With their ninth straight loss to the Spurs at San Antonio on Sunday, January 19, the Milwaukee Bucks continued collapsing as the NBA’s worst team at 7-33. In destroying this once outstanding franchise, their approach to outright tanking this particular season has proven historically not to work. Strangely enough, 2013-14 marks the 20th anniversary of the previously worst Bucks team ever; when GM/Coach Mike Dunleavy’s 1993-94 squad finished 20-62. Milwaukee is currently on pace to go 14-68.
In truth, owner Herb Kohl’s franchise has never truly fully recovered from that season 20 years ago, even though at the time, it allowed them to win the NBA Draft Lottery and take Glenn “Big Dog” Robinson with the first overall pick in 1994. For anyone old enough to have followed the entire existence of the franchise, those 20 wins were thought to be the nadir. Instead, it was but the real beginning of a decline that has turned Milwaukee into a national afterthought at best or an outright joke otherwise.
One only needs to go back to the birth of both the Milwaukee Bucks and the Phoenix Suns for the 1968-69 season to understand the consequences of trying to tank a season. The prize of the 1969 draft was to be dominant center Lew Alcindor of UCLA, who was then officially listed at 7-1 3/8. Each expansion franchise took a very different path to present the NBA product to their fans and there was no draft lottery at the time. In that 14-team NBA however, there was a coin flip between the worst teams in the Eastern and Western Divisions, which was still a hedge against a team simply giving up their season.
Milwaukee had previously had an NBA failure in losing the Hawks franchise to St. Louis by 1955, so the need to establish a competitive, respectable expansion team in the same Milwaukee Arena once used by the Hawks was paramount. For Phoenix, the Suns were their first major league sports team of any kind, so there was a different dynamic. The Bucks had initially also sold some limited public shares in the franchise to create some sort of investment bond in making it work this time.
With former University of Wisconsin Badgers coach John Erickson as their general manager and newly retired point guard Larry Costello as their hard-nosed head coach, the Milwaukee Bucks mixed a few castoff veterans like Guy Rodgers and Wayne Embry with some younger unknowns and forged one of the better expansion records ever at 27-55. They even made an important trade at midseason to bring in point guard Flynn Robinson, “The Electric Eye” as dubbed by radio announcer Eddie Doucette, who brought some scoring firepower excitement to the team.
In contrast, the Phoenix Suns under former center and Head Coach Red Kerr went the youth route, with only two players with as much as four years experience and three-year vets Gail Goodrich and Dick Van Arsdale as their star scoring threats. If they did not tank the season on purpose, the result was still a satanic 16-66 finish, with an eye on Lew Alcindor. Such failure was not rewarded in this case.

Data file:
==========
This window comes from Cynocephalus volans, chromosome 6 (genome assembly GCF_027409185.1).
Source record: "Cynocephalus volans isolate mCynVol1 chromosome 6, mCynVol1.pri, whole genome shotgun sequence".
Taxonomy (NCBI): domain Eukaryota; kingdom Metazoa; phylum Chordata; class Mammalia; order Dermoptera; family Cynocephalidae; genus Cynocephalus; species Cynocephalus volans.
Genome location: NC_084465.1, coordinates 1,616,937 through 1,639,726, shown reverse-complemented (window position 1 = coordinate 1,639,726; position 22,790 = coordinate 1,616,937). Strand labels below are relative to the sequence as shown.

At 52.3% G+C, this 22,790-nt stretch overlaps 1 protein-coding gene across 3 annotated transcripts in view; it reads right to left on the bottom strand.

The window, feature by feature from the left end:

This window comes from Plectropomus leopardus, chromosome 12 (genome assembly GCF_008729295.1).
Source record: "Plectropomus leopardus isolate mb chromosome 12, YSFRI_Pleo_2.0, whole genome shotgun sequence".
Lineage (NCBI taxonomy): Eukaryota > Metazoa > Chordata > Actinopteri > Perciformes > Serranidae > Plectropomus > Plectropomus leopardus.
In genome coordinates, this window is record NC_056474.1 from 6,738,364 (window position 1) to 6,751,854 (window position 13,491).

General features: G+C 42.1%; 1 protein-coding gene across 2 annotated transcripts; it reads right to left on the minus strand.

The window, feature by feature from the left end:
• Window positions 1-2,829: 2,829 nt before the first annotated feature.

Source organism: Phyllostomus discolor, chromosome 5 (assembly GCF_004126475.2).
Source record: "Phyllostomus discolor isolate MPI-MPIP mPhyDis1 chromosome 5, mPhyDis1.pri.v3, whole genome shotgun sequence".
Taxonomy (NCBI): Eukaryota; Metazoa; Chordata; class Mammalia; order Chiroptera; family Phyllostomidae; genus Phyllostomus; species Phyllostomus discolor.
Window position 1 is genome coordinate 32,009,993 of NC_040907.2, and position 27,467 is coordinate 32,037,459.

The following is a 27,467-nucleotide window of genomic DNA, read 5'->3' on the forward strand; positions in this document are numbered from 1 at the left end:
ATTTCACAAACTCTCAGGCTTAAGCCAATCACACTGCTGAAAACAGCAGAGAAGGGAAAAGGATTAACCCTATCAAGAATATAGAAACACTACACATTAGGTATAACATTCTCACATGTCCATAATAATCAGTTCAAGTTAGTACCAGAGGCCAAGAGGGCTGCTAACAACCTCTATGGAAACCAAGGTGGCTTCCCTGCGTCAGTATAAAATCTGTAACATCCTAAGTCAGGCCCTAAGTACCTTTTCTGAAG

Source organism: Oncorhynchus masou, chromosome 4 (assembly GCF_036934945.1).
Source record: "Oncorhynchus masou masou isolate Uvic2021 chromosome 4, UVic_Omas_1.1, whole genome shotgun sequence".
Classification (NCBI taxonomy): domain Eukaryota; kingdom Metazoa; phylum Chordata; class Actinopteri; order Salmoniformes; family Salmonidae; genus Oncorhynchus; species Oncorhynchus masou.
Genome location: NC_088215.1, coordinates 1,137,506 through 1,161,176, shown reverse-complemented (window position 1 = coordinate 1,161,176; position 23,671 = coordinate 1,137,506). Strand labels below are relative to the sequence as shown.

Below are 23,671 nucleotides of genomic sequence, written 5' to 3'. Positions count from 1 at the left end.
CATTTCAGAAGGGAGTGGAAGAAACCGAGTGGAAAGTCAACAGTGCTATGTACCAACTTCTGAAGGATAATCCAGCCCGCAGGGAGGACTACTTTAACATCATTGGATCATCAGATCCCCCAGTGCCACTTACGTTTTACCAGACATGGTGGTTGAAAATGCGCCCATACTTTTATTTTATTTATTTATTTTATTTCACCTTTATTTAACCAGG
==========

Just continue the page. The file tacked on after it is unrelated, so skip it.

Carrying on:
The fates of the two franchises were telling in their first decade: By winning that historic coin flip for Lew Alcindor, the Milwaukee Bucks went on to add Oscar Robertson to a young nucleus and won the 1971 NBA title in dominating fashion by their third season, in the midst of running off a string of five straight seasons of 56 or more victories. They also lost the 1974 NBA Finals in a seventh game to Boston. Milwaukee had six winning seasons in its first decade, as Alcindor became Kareem Abdul-Jabbar and his trade request was honored by 1975.
From that 1969 coin flip, the Phoenix Suns ended up with 6-10 Florida center Neal Walk, who went onto a respectable NBA career and later unfortunate health issues. He was no Alcindor, however, and although the Suns played in one of the greatest NBA Finals ever in 1976, they only had four winning records in their first decade and still have never won an NBA title into their 46th season.
For Bucks fans in Milwaukee and Wisconsin having to endure the current ongoing debacle, the specter of 1994 should be instructive. Even though they had come off their worst season ever then, the Bucks overall had still been one of the best winning percentage franchises in league history to that point. In drafting Glenn Robinson and adding pieces around him at that time, four more losing seasons were suffered before a brief turn of the corner under George Karl. The franchise has listed about ever since, despite “winning” another overall Number 1 pick in big man Andrew Bogut in 2005.
Bogut was since dealt and Kohl’s franchise has been through a handful of coaches in the last decade, trying to simply reach the bottom of Eastern Conference playoff qualifications. Kohl has owned the franchise since 1985, but it is finally sinking in with the frustrated fandom that remains after the last 20 years that he has been generally clueless about how to assemble a contending product. It is telling that the Phoenix franchise, despite its own roller coaster ups and downs in the last 30 years, actually now has a better overall won-loss franchise history record than Milwaukee.
It is also telling about Herb Kohl, who is currently trying to advocate building a new arena for his least financially valuable team to stay in Milwaukee, that before his ownership, when there was no salary cap and they filled the smallest arena in the NBA, the Bucks were hugely successful on the floor. Since the salary cap arrived in 1984 and the Bradley Center was the new arena to save the Bucks by 1988, the franchise has turned into an NBA Siberia. Bucks fans hoping to “win” the draft lottery might ponder all this.